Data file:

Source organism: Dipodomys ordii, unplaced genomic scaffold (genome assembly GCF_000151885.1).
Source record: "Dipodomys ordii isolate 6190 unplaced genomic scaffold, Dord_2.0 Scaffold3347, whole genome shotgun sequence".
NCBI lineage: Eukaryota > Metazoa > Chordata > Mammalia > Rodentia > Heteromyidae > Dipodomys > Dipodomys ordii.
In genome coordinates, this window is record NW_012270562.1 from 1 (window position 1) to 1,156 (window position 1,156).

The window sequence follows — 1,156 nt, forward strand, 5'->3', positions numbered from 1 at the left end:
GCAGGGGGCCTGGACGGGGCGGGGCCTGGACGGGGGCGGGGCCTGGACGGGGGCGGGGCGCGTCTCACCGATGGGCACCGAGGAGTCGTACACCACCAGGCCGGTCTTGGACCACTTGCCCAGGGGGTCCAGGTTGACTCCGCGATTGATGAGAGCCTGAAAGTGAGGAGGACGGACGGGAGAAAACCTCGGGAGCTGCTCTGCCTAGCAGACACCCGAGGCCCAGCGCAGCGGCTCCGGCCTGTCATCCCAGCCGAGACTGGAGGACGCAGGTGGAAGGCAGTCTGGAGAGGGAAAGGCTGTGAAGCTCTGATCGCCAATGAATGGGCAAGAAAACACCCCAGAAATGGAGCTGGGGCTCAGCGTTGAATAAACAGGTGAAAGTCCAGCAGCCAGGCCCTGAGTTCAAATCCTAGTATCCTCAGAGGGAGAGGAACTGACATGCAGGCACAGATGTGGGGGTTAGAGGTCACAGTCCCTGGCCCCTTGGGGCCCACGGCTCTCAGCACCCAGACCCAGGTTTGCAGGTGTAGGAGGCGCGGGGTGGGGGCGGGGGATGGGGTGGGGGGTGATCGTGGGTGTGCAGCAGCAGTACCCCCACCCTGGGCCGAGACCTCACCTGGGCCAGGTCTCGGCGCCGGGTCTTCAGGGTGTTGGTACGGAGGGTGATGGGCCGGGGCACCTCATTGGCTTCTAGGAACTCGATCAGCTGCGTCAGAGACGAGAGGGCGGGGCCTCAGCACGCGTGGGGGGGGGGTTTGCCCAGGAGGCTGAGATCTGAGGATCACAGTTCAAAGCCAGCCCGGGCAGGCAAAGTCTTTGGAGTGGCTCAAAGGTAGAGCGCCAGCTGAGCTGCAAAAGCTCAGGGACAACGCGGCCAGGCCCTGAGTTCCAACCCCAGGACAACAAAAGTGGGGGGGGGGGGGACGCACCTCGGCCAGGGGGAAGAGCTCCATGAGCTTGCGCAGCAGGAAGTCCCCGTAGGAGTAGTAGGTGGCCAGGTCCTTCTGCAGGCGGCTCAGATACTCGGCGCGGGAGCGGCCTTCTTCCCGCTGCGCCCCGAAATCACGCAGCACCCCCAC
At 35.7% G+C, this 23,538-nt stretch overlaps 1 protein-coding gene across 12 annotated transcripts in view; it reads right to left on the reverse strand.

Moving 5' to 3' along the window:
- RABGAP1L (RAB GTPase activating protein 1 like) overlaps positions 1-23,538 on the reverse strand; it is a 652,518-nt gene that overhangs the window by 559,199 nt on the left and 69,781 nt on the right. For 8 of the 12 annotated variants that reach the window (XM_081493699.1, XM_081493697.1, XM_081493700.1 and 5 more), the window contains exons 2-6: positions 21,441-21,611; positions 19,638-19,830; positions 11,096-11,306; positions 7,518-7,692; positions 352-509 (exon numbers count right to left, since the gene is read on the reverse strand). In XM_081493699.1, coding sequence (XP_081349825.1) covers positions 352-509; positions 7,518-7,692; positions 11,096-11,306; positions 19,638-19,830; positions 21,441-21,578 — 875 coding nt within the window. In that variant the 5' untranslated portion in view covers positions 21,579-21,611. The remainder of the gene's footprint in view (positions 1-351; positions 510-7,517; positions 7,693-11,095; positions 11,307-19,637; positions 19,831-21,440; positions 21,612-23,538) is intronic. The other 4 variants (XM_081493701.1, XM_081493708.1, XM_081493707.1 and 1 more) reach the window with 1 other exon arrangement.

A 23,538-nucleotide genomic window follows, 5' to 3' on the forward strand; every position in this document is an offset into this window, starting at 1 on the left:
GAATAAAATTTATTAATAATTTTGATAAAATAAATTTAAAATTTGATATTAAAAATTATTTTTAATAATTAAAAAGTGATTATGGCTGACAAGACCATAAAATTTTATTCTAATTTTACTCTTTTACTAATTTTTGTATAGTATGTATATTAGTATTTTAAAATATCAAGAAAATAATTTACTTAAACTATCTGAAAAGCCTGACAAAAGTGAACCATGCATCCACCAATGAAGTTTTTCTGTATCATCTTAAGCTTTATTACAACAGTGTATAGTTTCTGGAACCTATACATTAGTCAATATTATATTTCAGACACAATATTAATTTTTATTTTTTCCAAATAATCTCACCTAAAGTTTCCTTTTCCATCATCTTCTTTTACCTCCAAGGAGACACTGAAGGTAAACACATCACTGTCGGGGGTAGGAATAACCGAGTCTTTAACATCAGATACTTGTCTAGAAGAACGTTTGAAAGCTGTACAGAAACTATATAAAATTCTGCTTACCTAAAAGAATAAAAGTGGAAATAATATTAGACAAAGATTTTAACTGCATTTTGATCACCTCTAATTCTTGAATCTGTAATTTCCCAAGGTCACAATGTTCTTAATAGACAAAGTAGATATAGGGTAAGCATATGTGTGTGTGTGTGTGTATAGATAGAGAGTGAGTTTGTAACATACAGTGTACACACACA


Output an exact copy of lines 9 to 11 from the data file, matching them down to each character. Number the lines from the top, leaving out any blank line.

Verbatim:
- RABGAP1L (RAB GTPase activating protein 1 like) overlaps positions 1-23,538 on the reverse strand; it is a 652,518-nt gene that overhangs the window by 559,199 nt on the left and 69,781 nt on the right. For 8 of the 12 annotated variants that reach the window (XM_081493699.1, XM_081493697.1, XM_081493700.1 and 5 more), the window contains exons 2-6: positions 21,441-21,611; positions 19,638-19,830; positions 11,096-11,306; positions 7,518-7,692; positions 352-509 (exon numbers count right to left, since the gene is read on the reverse strand). In XM_081493699.1, coding sequence (XP_081349825.1) covers positions 352-509; positions 7,518-7,692; positions 11,096-11,306; positions 19,638-19,830; positions 21,441-21,578 — 875 coding nt within the window. In that variant the 5' untranslated portion in view covers positions 21,579-21,611. The remainder of the gene's footprint in view (positions 1-351; positions 510-7,517; positions 7,693-11,095; positions 11,307-19,637; positions 19,831-21,440; positions 21,612-23,538) is intronic. The other 4 variants (XM_081493701.1, XM_081493708.1, XM_081493707.1 and 1 more) reach the window with 1 other exon arrangement.

A 23,538-nucleotide genomic window follows, 5' to 3' on the forward strand; every position in this document is an offset into this window, starting at 1 on the left:
GAATAAAATTTATTAATAATTTTGATAAAATAAATTTAAAATTTGATATTAAAAATTATTTTTAATAATTAAAAAGTGATTATGGCTGACAAGACCATAAAATTTTATTCTAATTTTACTCTTTTACTAATTTTTGTATAGTATGTATATTAGTATTTTAAAATATCAAGAAAATAATTTACTTAAACTATCTGAAAAGCCTGACAAAAGTGAACCATGCATCCACCAATGAAGTTTTTCTGTATCATCTTAAGCTTTATTACAACAGTGTATAGTTTCTGGAACCTATACATTAGTCAATATTATATTTCAGACACAATATTAATTTTTATTTTTTCCAAATAATCTCACCTAAAGTTTCCTTTTCCATCATCTTCTTTTACCTCCAAGGAGACACTGAAGGTAAACACATCACTGTCGGGGGTAGGAATAACCGAGTCTTTAACATCAGATACTTGTCTAGAAGAACGTTTGAAAGCTGTACAGAAACTATATAAAATTCTGCTTACCTAAAAGAATAAAAGTGGAAATAATATTAGACAAAGATTTTAACTGCATTTTGATCACCTCTAATTCTTGAATCTGTAATTTCCCAAGGTCACAATGTTCTTAATAGACAAAGTAGATATAGGGTAAGCATATGTGTGTGTGTGTGTGTATAGATAGAGAGTGAGTTTGTAACATACAGTGTACACACACA